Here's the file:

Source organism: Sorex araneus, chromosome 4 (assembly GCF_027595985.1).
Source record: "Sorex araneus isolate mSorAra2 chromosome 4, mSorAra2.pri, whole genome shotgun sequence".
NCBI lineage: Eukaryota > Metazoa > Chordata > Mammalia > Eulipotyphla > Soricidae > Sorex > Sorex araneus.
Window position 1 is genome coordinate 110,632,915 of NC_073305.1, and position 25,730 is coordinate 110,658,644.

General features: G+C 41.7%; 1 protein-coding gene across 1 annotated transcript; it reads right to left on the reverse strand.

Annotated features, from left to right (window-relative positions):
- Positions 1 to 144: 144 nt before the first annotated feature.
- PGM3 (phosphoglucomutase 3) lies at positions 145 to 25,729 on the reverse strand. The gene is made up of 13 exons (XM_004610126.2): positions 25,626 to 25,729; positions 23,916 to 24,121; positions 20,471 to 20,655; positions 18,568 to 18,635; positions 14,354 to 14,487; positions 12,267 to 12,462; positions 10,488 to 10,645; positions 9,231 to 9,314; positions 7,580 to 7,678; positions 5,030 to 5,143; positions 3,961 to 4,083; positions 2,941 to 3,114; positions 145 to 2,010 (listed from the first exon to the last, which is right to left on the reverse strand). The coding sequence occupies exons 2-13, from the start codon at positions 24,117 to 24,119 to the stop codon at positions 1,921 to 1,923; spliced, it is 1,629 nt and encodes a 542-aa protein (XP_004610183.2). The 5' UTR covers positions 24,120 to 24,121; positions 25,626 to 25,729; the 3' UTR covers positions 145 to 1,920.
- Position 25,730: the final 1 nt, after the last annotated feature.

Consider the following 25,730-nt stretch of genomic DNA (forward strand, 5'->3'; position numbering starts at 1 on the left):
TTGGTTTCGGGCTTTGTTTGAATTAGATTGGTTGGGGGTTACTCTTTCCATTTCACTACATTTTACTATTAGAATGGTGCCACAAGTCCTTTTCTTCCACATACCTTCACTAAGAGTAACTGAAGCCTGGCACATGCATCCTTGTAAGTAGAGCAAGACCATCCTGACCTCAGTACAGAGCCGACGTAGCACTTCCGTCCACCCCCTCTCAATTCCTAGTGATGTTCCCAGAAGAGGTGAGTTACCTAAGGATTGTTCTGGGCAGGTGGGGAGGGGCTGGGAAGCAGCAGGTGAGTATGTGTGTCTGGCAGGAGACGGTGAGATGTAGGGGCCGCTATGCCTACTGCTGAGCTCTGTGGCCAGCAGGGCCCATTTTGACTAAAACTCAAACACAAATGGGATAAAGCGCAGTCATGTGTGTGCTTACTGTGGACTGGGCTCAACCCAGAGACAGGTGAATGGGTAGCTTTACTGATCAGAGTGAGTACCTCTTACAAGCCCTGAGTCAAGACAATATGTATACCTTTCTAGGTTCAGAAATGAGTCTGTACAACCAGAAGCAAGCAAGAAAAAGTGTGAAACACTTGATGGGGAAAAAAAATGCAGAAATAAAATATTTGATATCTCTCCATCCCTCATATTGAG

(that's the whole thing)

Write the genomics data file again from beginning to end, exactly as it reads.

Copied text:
Source organism: Sorex araneus, chromosome 4 (assembly GCF_027595985.1).
Source record: "Sorex araneus isolate mSorAra2 chromosome 4, mSorAra2.pri, whole genome shotgun sequence".
NCBI lineage: Eukaryota > Metazoa > Chordata > Mammalia > Eulipotyphla > Soricidae > Sorex > Sorex araneus.
Window position 1 is genome coordinate 110,632,915 of NC_073305.1, and position 25,730 is coordinate 110,658,644.

General features: G+C 41.7%; 1 protein-coding gene across 1 annotated transcript; it reads right to left on the reverse strand.

Annotated features, from left to right (window-relative positions):
- Positions 1 to 144: 144 nt before the first annotated feature.
- PGM3 (phosphoglucomutase 3) lies at positions 145 to 25,729 on the reverse strand. The gene is made up of 13 exons (XM_004610126.2): positions 25,626 to 25,729; positions 23,916 to 24,121; positions 20,471 to 20,655; positions 18,568 to 18,635; positions 14,354 to 14,487; positions 12,267 to 12,462; positions 10,488 to 10,645; positions 9,231 to 9,314; positions 7,580 to 7,678; positions 5,030 to 5,143; positions 3,961 to 4,083; positions 2,941 to 3,114; positions 145 to 2,010 (listed from the first exon to the last, which is right to left on the reverse strand). The coding sequence occupies exons 2-13, from the start codon at positions 24,117 to 24,119 to the stop codon at positions 1,921 to 1,923; spliced, it is 1,629 nt and encodes a 542-aa protein (XP_004610183.2). The 5' UTR covers positions 24,120 to 24,121; positions 25,626 to 25,729; the 3' UTR covers positions 145 to 1,920.
- Position 25,730: the final 1 nt, after the last annotated feature.

Consider the following 25,730-nt stretch of genomic DNA (forward strand, 5'->3'; position numbering starts at 1 on the left):
TTGGTTTCGGGCTTTGTTTGAATTAGATTGGTTGGGGGTTACTCTTTCCATTTCACTACATTTTACTATTAGAATGGTGCCACAAGTCCTTTTCTTCCACATACCTTCACTAAGAGTAACTGAAGCCTGGCACATGCATCCTTGTAAGTAGAGCAAGACCATCCTGACCTCAGTACAGAGCCGACGTAGCACTTCCGTCCACCCCCTCTCAATTCCTAGTGATGTTCCCAGAAGAGGTGAGTTACCTAAGGATTGTTCTGGGCAGGTGGGGAGGGGCTGGGAAGCAGCAGGTGAGTATGTGTGTCTGGCAGGAGACGGTGAGATGTAGGGGCCGCTATGCCTACTGCTGAGCTCTGTGGCCAGCAGGGCCCATTTTGACTAAAACTCAAACACAAATGGGATAAAGCGCAGTCATGTGTGTGCTTACTGTGGACTGGGCTCAACCCAGAGACAGGTGAATGGGTAGCTTTACTGATCAGAGTGAGTACCTCTTACAAGCCCTGAGTCAAGACAATATGTATACCTTTCTAGGTTCAGAAATGAGTCTGTACAACCAGAAGCAAGCAAGAAAAAGTGTGAAACACTTGATGGGGAAAAAAAATGCAGAAATAAAATATTTGATATCTCTCCATCCCTCATATTGAG